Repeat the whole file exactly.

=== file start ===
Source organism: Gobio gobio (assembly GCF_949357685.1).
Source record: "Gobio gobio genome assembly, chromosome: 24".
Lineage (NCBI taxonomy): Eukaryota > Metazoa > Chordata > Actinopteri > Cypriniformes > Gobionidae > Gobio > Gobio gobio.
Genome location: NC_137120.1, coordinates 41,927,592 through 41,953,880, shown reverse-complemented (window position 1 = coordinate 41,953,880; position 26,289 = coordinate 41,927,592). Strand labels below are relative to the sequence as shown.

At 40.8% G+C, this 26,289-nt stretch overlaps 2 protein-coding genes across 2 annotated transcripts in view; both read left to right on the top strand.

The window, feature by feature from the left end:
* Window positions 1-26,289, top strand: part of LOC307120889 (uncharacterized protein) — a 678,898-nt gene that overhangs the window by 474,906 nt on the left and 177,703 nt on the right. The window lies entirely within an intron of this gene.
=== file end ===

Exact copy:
Source organism: Gobio gobio (assembly GCF_949357685.1).
Source record: "Gobio gobio genome assembly, chromosome: 24".
Lineage (NCBI taxonomy): Eukaryota > Metazoa > Chordata > Actinopteri > Cypriniformes > Gobionidae > Gobio > Gobio gobio.
Genome location: NC_137120.1, coordinates 41,927,592 through 41,953,880, shown reverse-complemented (window position 1 = coordinate 41,953,880; position 26,289 = coordinate 41,927,592). Strand labels below are relative to the sequence as shown.

At 40.8% G+C, this 26,289-nt stretch overlaps 2 protein-coding genes across 2 annotated transcripts in view; both read left to right on the top strand.

The window, feature by feature from the left end:
* Window positions 1-26,289, top strand: part of LOC307120889 (uncharacterized protein) — a 678,898-nt gene that overhangs the window by 474,906 nt on the left and 177,703 nt on the right. The window lies entirely within an intron of this gene.